Considering that repetitive behaviors can arise from a disruption in the direct cortico-striatal circuit, it is possible that PPAR-α plays an instrumental role in the organization and orchestration of PV + interneuron-pyramidal neuron cortical microcircuitry, and the absence of this regulation contributes to a net increase in cortical firing and output onto striatal structures. Supporting this possibility, GABAergic interneurons are crucial for synchronization of network activity, Ppar-α −/− mice exhibit abnormal EEG waves, and Ppar-α −/− mice are resistant to the behavioral disinhibition caused by the administration of NMDA receptor antagonists, which inhibit the activity of cortical PV + interneurons.

Given our observation that PPAR-α agonist treatment improves behavior in a pharmacological model of psychosis (ketamine) and a mouse model that displays face validity for ASD (BTBR), our research suggests that patients with schizophrenia and ASD co-prescribed fibrates to improve dyslipidemia may show a greater benefit in cognitive symptom amelioration. This possibility warrants further investigation in patient populations. Moreover, it is possible that at least a subset of these patients may receive direct therapeutic benefit from fibrates. If this were the case, it would have the added benefit of overcoming the metabolic disturbance associated with many current antipsychotic medications. Of interest, loss of function of Ppar-α results in middle age-onset obesity/weight gain in mice. Thus, increasing the activity of PPAR-α with compounds such as fibrates in patients may serve a further metabolic-protective role.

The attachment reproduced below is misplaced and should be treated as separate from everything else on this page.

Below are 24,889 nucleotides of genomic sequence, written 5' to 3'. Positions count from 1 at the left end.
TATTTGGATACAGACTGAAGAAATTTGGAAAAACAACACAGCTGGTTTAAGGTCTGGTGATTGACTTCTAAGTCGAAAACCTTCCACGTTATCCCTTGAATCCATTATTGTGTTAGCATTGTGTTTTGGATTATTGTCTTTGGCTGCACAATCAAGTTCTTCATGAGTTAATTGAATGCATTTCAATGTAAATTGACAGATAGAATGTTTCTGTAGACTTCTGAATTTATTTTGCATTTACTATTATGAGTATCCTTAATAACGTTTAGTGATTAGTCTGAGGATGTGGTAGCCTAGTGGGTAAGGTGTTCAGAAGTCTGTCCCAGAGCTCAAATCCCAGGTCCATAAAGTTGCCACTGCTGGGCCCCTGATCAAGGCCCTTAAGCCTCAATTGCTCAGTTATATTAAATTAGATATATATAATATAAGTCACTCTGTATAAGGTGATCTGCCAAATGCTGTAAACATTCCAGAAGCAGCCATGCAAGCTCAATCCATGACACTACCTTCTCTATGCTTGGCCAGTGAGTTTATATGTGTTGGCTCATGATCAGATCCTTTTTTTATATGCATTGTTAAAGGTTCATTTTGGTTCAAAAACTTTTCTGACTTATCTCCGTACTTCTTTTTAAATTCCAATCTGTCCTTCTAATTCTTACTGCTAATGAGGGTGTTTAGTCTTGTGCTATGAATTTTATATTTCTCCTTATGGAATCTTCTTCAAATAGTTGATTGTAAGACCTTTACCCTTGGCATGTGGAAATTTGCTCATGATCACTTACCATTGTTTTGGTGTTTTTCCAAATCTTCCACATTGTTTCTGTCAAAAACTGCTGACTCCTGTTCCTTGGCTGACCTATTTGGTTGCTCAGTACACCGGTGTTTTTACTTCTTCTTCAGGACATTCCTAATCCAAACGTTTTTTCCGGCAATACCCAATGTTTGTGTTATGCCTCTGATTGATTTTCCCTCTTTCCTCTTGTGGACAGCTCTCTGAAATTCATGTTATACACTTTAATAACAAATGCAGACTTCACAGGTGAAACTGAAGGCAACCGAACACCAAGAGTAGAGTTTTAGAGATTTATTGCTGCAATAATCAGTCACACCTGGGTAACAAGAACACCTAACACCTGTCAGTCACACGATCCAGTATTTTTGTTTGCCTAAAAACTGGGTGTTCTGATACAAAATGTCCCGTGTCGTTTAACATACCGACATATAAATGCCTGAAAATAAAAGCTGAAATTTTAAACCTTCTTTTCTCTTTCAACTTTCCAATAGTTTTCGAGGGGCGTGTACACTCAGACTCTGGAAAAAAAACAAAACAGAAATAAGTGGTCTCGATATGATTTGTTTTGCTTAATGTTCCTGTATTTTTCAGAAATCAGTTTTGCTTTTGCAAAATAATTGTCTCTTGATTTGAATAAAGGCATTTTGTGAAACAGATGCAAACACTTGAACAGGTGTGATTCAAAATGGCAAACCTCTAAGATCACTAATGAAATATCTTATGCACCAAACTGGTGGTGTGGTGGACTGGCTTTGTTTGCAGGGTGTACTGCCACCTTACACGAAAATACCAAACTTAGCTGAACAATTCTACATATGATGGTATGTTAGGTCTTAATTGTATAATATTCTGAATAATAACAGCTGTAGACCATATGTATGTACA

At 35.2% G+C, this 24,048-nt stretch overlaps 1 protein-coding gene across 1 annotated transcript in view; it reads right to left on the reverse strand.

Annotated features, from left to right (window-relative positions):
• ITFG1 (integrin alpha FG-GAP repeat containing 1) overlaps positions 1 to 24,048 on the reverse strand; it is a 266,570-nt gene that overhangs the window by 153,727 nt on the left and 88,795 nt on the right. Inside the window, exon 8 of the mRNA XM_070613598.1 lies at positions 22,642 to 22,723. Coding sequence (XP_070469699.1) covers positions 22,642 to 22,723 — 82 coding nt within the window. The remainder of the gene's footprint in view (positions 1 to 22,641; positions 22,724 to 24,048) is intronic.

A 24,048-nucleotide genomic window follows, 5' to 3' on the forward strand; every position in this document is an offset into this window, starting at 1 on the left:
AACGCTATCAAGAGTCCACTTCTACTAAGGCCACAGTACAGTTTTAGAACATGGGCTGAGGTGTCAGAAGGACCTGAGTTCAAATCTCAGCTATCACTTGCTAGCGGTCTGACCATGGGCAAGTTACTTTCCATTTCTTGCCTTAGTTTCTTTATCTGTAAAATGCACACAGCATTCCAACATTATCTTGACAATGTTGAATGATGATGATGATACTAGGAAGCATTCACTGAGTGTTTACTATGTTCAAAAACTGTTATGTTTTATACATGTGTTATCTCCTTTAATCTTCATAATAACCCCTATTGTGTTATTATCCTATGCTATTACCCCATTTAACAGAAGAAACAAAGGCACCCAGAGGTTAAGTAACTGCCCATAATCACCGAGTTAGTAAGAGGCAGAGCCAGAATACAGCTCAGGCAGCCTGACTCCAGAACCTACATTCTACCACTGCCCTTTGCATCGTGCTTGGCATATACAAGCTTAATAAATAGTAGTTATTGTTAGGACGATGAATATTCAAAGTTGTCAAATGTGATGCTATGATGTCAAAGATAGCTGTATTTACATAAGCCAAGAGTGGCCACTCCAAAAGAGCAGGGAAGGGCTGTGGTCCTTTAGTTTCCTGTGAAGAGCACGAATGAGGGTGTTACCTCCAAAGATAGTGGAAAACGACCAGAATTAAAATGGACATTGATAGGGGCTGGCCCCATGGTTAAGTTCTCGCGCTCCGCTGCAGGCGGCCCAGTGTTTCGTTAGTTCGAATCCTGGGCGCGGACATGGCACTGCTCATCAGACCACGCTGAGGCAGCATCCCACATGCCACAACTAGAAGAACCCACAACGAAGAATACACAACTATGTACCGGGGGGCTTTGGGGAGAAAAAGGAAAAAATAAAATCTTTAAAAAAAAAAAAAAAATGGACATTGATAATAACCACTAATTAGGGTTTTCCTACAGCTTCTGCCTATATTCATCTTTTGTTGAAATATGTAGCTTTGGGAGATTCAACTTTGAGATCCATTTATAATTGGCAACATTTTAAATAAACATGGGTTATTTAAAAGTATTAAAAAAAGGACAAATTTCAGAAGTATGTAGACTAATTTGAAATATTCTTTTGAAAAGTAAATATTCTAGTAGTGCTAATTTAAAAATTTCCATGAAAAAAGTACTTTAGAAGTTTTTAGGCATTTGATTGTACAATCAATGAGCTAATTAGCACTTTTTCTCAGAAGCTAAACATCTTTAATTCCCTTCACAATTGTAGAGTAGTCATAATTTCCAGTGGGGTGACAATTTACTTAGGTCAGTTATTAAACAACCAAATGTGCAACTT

In conclusion, our findings disclose a previously unknown role for Ppar-α in cognitive function in mice. In addition to highlighting a neurological phenotype resulting from the loss of function of Ppar-α, our findings also suggest that this receptor may represent a target for the pharmacological amelioration of neurological conditions associated with behavioral perseveration/repetition. This is a particularly attractive prospect given that naturally occurring and synthetic PPAR-α agonists are currently used in clinical practice.”